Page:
There are already many articles and documents that have been created on how to develop a ChatBot using the Microsoft Bot Framework and how they can easily be integrated with many of the Cognitive Services that Microsoft provides. Matter of fact, you will see links to many of them listed below in the Additional Information section. However, I have not seen much in the way of best practices for the actual design of the Bot, specifically the conversation flows and what actions should the user be able to perform as well as how.
For the more traditional type of application, be it a Native, Mobile or Web based application, there are many tools out there to help with the design process, such as UI mock-up and API stubbing tools and let's not forget about the the all important process flow and entity relationship diagrams. All of these items can be used by application designers and architects when working with the business owner to make sure that the application is going to meet all of the user's needs and the business's requirements.
In the world of Bot Applications, because the technology is still so new, there aren't quite as many options, but Microsoft has done a great job in putting together some simple Command Line tools that can provide a great deisgn mechanism for working out how a Bot should be developed.
- Bot Emulator
I am bringing this up, because I have been working with a great customer (Genex) to help them build out the first of what I hope will be many ChatBot applications. We have been using these tools in a very collaborative way directly with the business owners to make sure that the design aligns with exactly what they are looking for.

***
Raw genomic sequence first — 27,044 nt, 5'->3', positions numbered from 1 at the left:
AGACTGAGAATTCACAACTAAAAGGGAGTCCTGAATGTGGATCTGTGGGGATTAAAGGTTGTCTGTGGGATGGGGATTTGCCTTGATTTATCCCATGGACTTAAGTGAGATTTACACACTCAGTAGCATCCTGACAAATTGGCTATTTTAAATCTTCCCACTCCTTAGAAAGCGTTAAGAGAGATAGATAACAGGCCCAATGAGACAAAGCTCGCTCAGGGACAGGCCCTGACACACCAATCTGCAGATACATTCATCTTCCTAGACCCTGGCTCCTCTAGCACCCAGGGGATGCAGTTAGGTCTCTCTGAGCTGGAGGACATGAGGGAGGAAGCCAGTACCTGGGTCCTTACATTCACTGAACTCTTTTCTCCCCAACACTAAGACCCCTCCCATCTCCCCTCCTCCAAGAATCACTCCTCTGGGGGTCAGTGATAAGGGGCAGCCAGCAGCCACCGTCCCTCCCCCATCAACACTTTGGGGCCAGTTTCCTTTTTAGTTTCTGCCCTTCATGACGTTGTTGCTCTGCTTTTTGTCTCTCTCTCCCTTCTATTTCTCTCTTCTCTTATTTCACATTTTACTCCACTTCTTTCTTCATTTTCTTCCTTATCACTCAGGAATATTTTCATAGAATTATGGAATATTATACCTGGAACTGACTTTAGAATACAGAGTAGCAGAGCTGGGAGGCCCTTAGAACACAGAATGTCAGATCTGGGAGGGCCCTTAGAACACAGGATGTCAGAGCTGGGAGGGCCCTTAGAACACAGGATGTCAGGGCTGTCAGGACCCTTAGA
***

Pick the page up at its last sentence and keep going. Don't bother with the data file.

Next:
The Collaborative Approach
The title for this section might sound a little counter intuitive and it certainly does not fit with the design and development methodology for more traditional applications. When we kicked off this project with the customer, I made sure to let the business owners know as well the technical lead at Genex that we would be working together to help drive the success of this Bot application. What I meant by that is we would be collaborating on the design while I still did the majority of the actual NodeJS development.
In traditional software development the software designer or architect would perform the following steps pretty much on his/her own:
interviews with business owners and key stakeholders to gather requirements
write everything up into a requirements document
create the necessary diagrams and mockups
submit them for approval and review
NOTE: Before anyone starts writing up nasty comments on the Blog Posting, I do understand that the best software companies and developers are always asking for and accepting customer and user feedback, but that is usually a one-way street with the exception of a very limited set of beta testers and even then it is much later in the development process.
In the case of this Genex ChatBot, right from the beginning, I made sure that the Technical Lead at Genex was in constant talks with the business owners and was getting approval for each conversation that we created. In addition, using the tools that I mentioned above, the business owners themselves could review and make changes to the proposed mockups or integrations on their own without worrying about how to develop anything themselves.
Now you might be asking, how that is possible and why would you ever want a business owner to be that deeply engaged in the design and development process? One very simple answer: "Application Success"
Getting Started - Conversation Flows
We started by designing what conversations or dialogs would actually be available to the user and what actions would the user be able to perform using those conversations. In this application's case, there were four distinct conversation paths:
The first and last ones are pretty straight forward in that they are just integrations with the Genex Claim Management system, but we are providing integration against it using this ChatBot application. The first is making updates to that system and the last is making information requests from the system.